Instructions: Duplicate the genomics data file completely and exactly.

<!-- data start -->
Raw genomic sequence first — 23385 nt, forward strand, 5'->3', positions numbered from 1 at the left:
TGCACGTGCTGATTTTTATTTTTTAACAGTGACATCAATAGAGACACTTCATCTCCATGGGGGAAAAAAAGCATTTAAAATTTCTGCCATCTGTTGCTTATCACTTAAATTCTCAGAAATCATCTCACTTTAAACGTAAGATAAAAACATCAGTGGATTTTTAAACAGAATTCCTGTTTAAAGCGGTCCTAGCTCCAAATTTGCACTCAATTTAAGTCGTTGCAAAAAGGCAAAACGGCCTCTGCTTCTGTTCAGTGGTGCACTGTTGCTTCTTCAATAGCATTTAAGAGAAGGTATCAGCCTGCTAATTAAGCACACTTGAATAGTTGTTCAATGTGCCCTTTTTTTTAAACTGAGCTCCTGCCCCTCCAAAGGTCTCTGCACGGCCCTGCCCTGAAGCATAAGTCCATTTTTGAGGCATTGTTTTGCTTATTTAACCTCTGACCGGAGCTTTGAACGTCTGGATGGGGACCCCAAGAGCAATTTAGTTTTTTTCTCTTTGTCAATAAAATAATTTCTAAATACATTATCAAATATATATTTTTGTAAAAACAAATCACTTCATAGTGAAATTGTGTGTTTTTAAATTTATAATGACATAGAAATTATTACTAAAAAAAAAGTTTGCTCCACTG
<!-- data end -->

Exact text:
Raw genomic sequence first — 23385 nt, forward strand, 5'->3', positions numbered from 1 at the left:
TGCACGTGCTGATTTTTATTTTTTAACAGTGACATCAATAGAGACACTTCATCTCCATGGGGGAAAAAAAGCATTTAAAATTTCTGCCATCTGTTGCTTATCACTTAAATTCTCAGAAATCATCTCACTTTAAACGTAAGATAAAAACATCAGTGGATTTTTAAACAGAATTCCTGTTTAAAGCGGTCCTAGCTCCAAATTTGCACTCAATTTAAGTCGTTGCAAAAAGGCAAAACGGCCTCTGCTTCTGTTCAGTGGTGCACTGTTGCTTCTTCAATAGCATTTAAGAGAAGGTATCAGCCTGCTAATTAAGCACACTTGAATAGTTGTTCAATGTGCCCTTTTTTTTAAACTGAGCTCCTGCCCCTCCAAAGGTCTCTGCACGGCCCTGCCCTGAAGCATAAGTCCATTTTTGAGGCATTGTTTTGCTTATTTAACCTCTGACCGGAGCTTTGAACGTCTGGATGGGGACCCCAAGAGCAATTTAGTTTTTTTCTCTTTGTCAATAAAATAATTTCTAAATACATTATCAAATATATATTTTTGTAAAAACAAATCACTTCATAGTGAAATTGTGTGTTTTTAAATTTATAATGACATAGAAATTATTACTAAAAAAAAAGTTTGCTCCACTG